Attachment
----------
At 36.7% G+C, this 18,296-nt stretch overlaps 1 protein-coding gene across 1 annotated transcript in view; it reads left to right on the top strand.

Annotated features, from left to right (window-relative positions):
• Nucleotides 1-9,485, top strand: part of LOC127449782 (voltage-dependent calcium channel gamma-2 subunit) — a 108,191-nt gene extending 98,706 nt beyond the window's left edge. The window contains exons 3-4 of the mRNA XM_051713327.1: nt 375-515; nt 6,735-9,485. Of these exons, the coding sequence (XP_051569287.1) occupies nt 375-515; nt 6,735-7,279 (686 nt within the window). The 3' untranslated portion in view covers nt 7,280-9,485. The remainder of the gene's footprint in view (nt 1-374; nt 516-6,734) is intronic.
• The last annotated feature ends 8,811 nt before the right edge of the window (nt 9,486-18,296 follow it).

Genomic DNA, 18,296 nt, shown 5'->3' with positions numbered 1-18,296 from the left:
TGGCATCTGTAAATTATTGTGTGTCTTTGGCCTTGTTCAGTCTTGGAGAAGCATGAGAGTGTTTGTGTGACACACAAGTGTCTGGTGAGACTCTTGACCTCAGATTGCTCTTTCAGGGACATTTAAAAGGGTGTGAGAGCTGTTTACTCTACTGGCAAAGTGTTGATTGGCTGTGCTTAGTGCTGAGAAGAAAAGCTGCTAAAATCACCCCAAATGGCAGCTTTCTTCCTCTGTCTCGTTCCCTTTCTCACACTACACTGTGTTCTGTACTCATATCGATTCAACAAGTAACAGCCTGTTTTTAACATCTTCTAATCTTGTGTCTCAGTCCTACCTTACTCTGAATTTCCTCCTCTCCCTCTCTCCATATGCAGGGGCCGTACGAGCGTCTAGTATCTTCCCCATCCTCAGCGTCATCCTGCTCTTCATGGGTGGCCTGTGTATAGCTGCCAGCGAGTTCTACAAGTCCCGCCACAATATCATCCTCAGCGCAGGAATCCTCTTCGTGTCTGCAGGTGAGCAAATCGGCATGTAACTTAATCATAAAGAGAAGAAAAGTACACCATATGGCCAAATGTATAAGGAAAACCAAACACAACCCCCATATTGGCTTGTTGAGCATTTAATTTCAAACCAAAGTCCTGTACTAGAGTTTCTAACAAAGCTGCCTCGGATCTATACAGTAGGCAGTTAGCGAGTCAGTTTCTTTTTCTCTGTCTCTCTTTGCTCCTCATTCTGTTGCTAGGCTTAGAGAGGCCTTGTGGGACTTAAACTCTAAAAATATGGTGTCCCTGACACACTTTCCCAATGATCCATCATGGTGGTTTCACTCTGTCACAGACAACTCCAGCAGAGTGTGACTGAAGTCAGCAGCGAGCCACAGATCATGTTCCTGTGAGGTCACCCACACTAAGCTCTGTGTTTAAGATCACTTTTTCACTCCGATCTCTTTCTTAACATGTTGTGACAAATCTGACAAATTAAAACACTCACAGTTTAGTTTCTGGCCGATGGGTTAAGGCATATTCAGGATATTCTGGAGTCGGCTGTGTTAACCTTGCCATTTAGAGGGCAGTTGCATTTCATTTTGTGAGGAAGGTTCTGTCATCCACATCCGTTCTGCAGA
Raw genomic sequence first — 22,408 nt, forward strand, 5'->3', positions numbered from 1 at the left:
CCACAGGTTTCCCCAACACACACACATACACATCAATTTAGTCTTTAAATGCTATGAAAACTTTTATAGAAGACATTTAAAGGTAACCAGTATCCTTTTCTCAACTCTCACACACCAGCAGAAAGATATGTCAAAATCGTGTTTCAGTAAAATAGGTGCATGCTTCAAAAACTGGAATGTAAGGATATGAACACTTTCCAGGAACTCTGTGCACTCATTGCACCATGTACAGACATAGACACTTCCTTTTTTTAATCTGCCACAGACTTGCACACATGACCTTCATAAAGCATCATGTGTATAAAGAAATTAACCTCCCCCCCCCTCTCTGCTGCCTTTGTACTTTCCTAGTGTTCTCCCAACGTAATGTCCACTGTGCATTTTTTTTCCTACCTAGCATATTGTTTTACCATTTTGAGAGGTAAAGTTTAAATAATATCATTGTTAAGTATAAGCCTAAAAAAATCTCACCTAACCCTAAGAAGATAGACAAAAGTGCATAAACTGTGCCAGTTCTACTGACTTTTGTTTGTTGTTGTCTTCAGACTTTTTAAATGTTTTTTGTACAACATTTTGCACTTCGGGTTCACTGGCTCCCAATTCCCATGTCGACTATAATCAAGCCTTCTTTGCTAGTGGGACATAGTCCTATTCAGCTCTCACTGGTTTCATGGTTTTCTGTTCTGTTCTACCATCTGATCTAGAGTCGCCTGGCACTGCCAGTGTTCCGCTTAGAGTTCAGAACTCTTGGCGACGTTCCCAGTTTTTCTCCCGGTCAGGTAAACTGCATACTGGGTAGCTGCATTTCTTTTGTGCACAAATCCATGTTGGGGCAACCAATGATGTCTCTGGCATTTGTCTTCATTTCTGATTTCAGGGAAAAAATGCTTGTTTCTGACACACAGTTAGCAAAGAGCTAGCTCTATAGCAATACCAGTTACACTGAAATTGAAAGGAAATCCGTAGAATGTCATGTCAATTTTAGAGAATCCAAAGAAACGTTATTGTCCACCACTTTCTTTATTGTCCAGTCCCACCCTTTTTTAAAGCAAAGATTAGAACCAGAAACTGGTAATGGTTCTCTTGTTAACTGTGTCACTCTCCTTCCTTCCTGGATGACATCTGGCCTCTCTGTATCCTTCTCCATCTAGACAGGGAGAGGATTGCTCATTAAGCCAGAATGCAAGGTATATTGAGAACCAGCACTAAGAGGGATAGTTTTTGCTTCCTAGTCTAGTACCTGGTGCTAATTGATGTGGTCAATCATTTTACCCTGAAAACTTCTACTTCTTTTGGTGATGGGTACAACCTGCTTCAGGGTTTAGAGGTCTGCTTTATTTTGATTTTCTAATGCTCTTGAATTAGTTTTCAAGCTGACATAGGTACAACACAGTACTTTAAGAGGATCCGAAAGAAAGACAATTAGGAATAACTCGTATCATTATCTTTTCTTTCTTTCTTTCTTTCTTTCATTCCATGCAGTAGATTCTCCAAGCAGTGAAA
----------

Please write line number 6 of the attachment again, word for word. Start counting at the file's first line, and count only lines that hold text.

TGGCATCTGTAAATTATTGTGTGTCTTTGGCCTTGTTCAGTCTTGGAGAAGCATGAGAGTGTTTGTGTGACACACAAGTGTCTGGTGAGACTCTTGACCTCAGATTGCTCTTTCAGGGACATTTAAAAGGGTGTGAGAGCTGTTTACTCTACTGGCAAAGTGTTGATTGGCTGTGCTTAGTGCTGAGAAGAAAAGCTGCTAAAATCACCCCAAATGGCAGCTTTCTTCCTCTGTCTCGTTCCCTTTCTCACACTACACTGTGTTCTGTACTCATATCGATTCAACAAGTAACAGCCTGTTTTTAACATCTTCTAATCTTGTGTCTCAGTCCTACCTTACTCTGAATTTCCTCCTCTCCCTCTCTCCATATGCAGGGGCCGTACGAGCGTCTAGTATCTTCCCCATCCTCAGCGTCATCCTGCTCTTCATGGGTGGCCTGTGTATAGCTGCCAGCGAGTTCTACAAGTCCCGCCACAATATCATCCTCAGCGCAGGAATCCTCTTCGTGTCTGCAGGTGAGCAAATCGGCATGTAACTTAATCATAAAGAGAAGAAAAGTACACCATATGGCCAAATGTATAAGGAAAACCAAACACAACCCCCATATTGGCTTGTTGAGCATTTAATTTCAAACCAAAGTCCTGTACTAGAGTTTCTAACAAAGCTGCCTCGGATCTATACAGTAGGCAGTTAGCGAGTCAGTTTCTTTTTCTCTGTCTCTCTTTGCTCCTCATTCTGTTGCTAGGCTTAGAGAGGCCTTGTGGGACTTAAACTCTAAAAATATGGTGTCCCTGACACACTTTCCCAATGATCCATCATGGTGGTTTCACTCTGTCACAGACAACTCCAGCAGAGTGTGACTGAAGTCAGCAGCGAGCCACAGATCATGTTCCTGTGAGGTCACCCACACTAAGCTCTGTGTTTAAGATCACTTTTTCACTCCGATCTCTTTCTTAACATGTTGTGACAAATCTGACAAATTAAAACACTCACAGTTTAGTTTCTGGCCGATGGGTTAAGGCATATTCAGGATATTCTGGAGTCGGCTGTGTTAACCTTGCCATTTAGAGGGCAGTTGCATTTCATTTTGTGAGGAAGGTTCTGTCATCCACATCCGTTCTGCAGA